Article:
High biolability of ancient permafrost carbon upon thaw

Jorien E. Vonk, Paul J. Mann, Sergey Davydov, Anna Davydova, Robert G M Spencer, John Schade, William V. Sobczak, Nikita Zimov, Sergei Zimov, Ekaterina Bulygina, Timothy I. Eglinton, Robert M. Holmes

Research output: Contribution to JournalArticleAcademicpeer-review

Abstract

Ongoing climate warming in the Arctic will thaw permafrost and remobilize substantial terrestrial organic carbon (OC) pools. Around a quarter of northern permafrost OC resides in Siberian Yedoma deposits, the oldest form of permafrost carbon. However, our understanding of the degradation and fate of this ancient OC in coastal and fluvial environments still remains rudimentary. Here, we show that ancient dissolved OC (DOC, >21,000 14C years), the oldest DOC ever reported, is mobilized in stream waters draining Yedoma outcrops. Furthermore, this DOC is highly biolabile: 34 ± 0.8% was lost during a 14 day incubation under dark, oxygenated conditions at ambient river temperatures. Mixtures of Yedoma stream DOC with mainstem river and ocean waters, mimicking in situ mixing processes, also showed high DOC losses (14 days; 17 ± 0.8% to 33 ± 1.0%). This suggests that this exceptionally old DOC is among the most biolabile DOC in any previously reported contemporary river or stream in the Arctic.

Original languageEnglish
Pages (from-to)2689-2693
Number of pages5
JournalGeophysical Research Letters
Volume40
Issue number11
DOIs
Publication statusPublished - 16 Jun 2013

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permafrost
organic carbon
carbon
rivers
river
dissolved organic carbon
outcrop
warming
incubation
outcrops
water
degradation
drainage
climate
ocean
oceans
deposits
temperature
heating

Keywords

  • dissolved organic carbon
  • Kolyma River
  • permafrost
  • Yedoma

Cite this

Vonk, J. E., Mann, P. J., Davydov, S., Davydova, A., Spencer, R. G. M., Schade, J., ... Holmes, R. M. (2013). High biolability of ancient permafrost carbon upon thaw. Geophysical Research Letters, 40(11), 2689-2693. https://doi.org/10.1002/grl.50348
Vonk, Jorien E. ; Mann, Paul J. ; Davydov, Sergey ; Davydova, Anna ; Spencer, Robert G M ; Schade, John ; Sobczak, William V. ; Zimov, Nikita ; Zimov, Sergei ; Bulygina, Ekaterina ; Eglinton, Timothy I. ; Holmes, Robert M. / High biolability of ancient permafrost carbon upon thaw. In: Geophysical Research Letters. 2013 ; Vol. 40, No. 11. pp. 2689-2693.
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Vonk, JE, Mann, PJ, Davydov, S, Davydova, A, Spencer, RGM, Schade, J, Sobczak, WV, Zimov, N, Zimov, S, Bulygina, E, Eglinton, TI & Holmes, RM 2013, 'High biolability of ancient permafrost carbon upon thaw' Geophysical Research Letters, vol. 40, no. 11, pp. 2689-2693. https://doi.org/10.1002/grl.50348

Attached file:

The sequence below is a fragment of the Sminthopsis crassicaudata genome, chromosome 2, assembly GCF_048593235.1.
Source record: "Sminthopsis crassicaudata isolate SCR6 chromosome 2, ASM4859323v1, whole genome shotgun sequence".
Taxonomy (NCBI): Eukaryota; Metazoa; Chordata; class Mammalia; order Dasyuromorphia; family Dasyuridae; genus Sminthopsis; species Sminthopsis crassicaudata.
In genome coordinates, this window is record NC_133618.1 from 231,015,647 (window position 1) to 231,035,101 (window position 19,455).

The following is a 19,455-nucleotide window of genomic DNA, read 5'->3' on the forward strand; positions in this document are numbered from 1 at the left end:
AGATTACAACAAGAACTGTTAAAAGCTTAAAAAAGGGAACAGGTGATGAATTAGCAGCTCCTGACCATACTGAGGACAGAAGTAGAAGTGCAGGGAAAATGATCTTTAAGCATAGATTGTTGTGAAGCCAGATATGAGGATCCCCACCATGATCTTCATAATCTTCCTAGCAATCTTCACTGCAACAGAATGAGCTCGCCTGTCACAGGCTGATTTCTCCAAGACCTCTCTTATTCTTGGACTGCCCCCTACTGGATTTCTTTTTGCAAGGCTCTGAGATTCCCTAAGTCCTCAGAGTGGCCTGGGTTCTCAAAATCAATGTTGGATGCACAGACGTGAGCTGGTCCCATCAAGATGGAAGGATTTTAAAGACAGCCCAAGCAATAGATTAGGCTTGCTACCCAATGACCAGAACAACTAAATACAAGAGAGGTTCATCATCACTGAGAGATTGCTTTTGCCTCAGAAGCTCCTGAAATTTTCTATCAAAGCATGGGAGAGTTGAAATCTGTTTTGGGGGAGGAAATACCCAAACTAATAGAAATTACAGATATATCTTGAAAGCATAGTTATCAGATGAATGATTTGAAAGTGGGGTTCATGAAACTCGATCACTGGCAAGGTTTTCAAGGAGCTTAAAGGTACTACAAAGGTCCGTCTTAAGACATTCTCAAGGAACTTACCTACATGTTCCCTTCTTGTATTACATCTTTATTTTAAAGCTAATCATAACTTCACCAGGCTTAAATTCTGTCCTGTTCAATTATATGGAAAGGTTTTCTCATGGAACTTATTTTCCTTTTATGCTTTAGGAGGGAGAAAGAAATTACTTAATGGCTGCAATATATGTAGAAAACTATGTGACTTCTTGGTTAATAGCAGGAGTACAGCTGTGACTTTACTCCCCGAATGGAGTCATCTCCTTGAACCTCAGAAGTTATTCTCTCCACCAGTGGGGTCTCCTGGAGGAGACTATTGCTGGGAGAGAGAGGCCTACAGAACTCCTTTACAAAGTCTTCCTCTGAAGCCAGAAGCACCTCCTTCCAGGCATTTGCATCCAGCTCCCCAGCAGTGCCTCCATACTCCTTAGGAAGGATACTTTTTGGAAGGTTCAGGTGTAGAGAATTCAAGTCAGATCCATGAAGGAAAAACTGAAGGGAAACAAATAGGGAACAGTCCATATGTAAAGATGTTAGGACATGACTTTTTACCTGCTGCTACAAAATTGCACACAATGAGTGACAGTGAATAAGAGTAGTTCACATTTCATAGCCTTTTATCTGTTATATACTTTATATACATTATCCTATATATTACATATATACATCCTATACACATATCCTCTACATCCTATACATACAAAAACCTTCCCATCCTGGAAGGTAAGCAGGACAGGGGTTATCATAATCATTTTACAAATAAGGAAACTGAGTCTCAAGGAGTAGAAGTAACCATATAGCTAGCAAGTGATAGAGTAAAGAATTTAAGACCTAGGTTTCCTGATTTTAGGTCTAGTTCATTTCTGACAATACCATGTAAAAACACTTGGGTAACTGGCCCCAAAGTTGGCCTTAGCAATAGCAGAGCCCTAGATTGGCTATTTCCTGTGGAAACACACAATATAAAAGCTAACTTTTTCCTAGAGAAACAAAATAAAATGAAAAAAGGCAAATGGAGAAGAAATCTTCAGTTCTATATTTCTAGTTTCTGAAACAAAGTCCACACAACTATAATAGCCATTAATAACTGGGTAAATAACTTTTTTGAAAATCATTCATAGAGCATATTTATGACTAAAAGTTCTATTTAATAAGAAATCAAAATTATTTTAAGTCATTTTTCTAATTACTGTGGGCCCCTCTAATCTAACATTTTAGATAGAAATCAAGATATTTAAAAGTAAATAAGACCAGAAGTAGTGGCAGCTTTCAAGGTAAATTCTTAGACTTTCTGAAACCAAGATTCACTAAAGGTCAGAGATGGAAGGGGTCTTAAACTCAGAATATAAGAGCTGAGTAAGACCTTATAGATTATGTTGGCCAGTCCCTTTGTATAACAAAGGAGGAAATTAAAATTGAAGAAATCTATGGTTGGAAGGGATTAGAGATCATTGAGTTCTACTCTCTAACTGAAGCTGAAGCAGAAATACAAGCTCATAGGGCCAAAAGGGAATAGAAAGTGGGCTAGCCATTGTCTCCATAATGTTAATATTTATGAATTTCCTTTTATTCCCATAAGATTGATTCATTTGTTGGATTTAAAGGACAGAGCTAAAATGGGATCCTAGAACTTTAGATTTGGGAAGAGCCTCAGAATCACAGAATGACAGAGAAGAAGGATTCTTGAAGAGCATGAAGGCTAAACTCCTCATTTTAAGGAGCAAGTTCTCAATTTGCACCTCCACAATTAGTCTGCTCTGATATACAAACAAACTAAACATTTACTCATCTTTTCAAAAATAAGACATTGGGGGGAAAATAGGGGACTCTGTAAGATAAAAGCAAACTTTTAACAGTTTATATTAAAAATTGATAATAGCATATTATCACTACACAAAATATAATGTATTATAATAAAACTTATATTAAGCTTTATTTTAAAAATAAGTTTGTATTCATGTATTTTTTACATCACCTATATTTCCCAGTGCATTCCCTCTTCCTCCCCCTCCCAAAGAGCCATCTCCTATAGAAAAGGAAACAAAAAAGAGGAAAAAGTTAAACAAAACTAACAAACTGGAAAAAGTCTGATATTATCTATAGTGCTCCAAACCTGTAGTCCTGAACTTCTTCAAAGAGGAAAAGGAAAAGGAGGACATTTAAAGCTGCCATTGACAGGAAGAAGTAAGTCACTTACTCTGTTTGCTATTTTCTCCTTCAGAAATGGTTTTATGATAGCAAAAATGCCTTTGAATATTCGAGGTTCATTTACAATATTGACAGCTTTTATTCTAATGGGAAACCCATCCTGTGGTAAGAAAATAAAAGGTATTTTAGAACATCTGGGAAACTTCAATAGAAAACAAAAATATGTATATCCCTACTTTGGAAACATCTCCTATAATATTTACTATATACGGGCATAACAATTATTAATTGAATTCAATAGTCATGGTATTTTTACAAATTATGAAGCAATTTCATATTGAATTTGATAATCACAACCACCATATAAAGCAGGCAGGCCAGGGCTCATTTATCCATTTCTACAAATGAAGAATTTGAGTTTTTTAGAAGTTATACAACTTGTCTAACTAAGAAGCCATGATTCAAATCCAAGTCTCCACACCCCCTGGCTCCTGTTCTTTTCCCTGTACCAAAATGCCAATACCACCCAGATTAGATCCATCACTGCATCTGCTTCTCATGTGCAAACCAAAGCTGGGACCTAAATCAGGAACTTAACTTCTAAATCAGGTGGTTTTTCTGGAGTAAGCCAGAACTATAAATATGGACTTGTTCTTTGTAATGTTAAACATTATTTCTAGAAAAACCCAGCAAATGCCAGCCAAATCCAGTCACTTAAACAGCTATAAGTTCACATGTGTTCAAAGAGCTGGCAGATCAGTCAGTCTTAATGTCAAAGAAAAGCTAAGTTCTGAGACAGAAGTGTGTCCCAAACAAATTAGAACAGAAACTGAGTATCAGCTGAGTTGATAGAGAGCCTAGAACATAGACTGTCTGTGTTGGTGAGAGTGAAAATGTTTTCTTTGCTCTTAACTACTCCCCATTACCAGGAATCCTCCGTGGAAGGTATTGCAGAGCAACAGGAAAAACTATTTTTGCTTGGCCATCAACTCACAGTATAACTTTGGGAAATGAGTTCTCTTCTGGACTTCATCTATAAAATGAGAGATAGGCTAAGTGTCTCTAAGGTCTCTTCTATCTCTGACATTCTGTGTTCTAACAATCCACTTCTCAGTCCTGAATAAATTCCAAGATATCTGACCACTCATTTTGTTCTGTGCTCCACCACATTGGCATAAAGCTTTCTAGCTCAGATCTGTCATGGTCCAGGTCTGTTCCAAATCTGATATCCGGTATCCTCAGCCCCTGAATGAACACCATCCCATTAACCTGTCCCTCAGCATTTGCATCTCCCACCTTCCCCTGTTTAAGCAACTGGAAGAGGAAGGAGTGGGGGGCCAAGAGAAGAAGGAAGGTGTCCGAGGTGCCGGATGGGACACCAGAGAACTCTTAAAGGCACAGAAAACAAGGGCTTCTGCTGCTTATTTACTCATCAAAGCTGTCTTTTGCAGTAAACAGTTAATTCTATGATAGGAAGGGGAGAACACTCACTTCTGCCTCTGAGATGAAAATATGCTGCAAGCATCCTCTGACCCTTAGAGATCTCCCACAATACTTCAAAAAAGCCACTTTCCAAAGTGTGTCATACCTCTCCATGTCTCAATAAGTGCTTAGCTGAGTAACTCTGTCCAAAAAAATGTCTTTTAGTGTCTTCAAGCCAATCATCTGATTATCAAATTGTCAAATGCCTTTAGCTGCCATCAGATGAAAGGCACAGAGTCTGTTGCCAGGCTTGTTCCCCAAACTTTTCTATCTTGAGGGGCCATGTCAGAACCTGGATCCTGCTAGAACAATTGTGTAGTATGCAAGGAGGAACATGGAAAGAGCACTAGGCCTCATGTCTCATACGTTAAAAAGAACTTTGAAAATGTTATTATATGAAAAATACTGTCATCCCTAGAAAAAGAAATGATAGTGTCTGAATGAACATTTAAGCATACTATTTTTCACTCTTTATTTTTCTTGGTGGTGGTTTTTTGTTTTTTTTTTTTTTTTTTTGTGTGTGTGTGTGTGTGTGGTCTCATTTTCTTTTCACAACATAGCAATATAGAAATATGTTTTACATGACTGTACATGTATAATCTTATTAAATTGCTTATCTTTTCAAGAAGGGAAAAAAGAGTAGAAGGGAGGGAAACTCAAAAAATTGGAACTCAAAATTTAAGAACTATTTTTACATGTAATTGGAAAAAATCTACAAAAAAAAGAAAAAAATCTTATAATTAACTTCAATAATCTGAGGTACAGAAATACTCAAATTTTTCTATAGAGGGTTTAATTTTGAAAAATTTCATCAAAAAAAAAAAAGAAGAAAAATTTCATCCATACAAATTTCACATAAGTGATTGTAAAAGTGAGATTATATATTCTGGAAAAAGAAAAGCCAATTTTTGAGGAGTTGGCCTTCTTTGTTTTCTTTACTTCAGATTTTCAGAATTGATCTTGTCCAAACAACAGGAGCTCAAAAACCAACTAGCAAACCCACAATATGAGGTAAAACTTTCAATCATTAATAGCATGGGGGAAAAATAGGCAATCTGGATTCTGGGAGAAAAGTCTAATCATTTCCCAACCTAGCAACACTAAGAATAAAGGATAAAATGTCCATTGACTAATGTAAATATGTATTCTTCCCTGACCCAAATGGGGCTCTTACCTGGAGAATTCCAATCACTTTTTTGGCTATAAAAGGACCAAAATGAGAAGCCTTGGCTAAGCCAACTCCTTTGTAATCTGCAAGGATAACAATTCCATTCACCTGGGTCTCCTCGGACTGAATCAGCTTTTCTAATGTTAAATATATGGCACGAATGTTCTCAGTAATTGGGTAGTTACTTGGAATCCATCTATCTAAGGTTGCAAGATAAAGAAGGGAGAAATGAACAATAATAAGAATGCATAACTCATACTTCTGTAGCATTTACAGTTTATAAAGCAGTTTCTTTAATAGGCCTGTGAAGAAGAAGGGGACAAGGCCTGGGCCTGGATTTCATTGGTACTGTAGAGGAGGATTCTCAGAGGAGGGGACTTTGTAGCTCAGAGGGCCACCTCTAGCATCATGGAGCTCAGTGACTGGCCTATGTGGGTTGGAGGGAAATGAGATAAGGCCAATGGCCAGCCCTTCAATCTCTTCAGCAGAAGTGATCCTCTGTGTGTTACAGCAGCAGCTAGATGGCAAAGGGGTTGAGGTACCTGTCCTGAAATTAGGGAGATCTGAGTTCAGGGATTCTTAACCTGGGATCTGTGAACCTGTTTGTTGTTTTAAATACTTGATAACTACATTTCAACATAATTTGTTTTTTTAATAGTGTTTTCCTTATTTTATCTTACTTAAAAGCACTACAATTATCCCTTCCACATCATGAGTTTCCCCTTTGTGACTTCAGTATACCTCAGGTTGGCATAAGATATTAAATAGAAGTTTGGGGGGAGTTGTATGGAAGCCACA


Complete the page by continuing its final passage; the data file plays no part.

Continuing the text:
High biolability of ancient permafrost carbon upon thaw. / Vonk, Jorien E.; Mann, Paul J.; Davydov, Sergey; Davydova, Anna; Spencer, Robert G M; Schade, John; Sobczak, William V.; Zimov, Nikita; Zimov, Sergei; Bulygina, Ekaterina; Eglinton, Timothy I.; Holmes, Robert M.

In: Geophysical Research Letters, Vol. 40, No. 11, 16.06.2013, p. 2689-2693.

Research output: Contribution to JournalArticleAcademicpeer-review

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AU - Schade, John

AU - Sobczak, William V.

AU - Zimov, Nikita

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AU - Holmes, Robert M.

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N2 - Ongoing climate warming in the Arctic will thaw permafrost and remobilize substantial terrestrial organic carbon (OC) pools. Around a quarter of northern permafrost OC resides in Siberian Yedoma deposits, the oldest form of permafrost carbon. However, our understanding of the degradation and fate of this ancient OC in coastal and fluvial environments still remains rudimentary. Here, we show that ancient dissolved OC (DOC, >21,000 14C years), the oldest DOC ever reported, is mobilized in stream waters draining Yedoma outcrops. Furthermore, this DOC is highly biolabile: 34 ± 0.8% was lost during a 14 day incubation under dark, oxygenated conditions at ambient river temperatures. Mixtures of Yedoma stream DOC with mainstem river and ocean waters, mimicking in situ mixing processes, also showed high DOC losses (14 days; 17 ± 0.8% to 33 ± 1.0%). This suggests that this exceptionally old DOC is among the most biolabile DOC in any previously reported contemporary river or stream in the Arctic.

AB - Ongoing climate warming in the Arctic will thaw permafrost and remobilize substantial terrestrial organic carbon (OC) pools. Around a quarter of northern permafrost OC resides in Siberian Yedoma deposits, the oldest form of permafrost carbon. However, our understanding of the degradation and fate of this ancient OC in coastal and fluvial environments still remains rudimentary. Here, we show that ancient dissolved OC (DOC, >21,000 14C years), the oldest DOC ever reported, is mobilized in stream waters draining Yedoma outcrops. Furthermore, this DOC is highly biolabile: 34 ± 0.8% was lost during a 14 day incubation under dark, oxygenated conditions at ambient river temperatures. Mixtures of Yedoma stream DOC with mainstem river and ocean waters, mimicking in situ mixing processes, also showed high DOC losses (14 days; 17 ± 0.8% to 33 ± 1.0%). This suggests that this exceptionally old DOC is among the most biolabile DOC in any previously reported contemporary river or stream in the Arctic.

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Vonk JE, Mann PJ, Davydov S, Davydova A, Spencer RGM, Schade J et al. High biolability of ancient permafrost carbon upon thaw. Geophysical Research Letters. 2013 Jun 16;40(11):2689-2693. https://doi.org/10.1002/grl.50348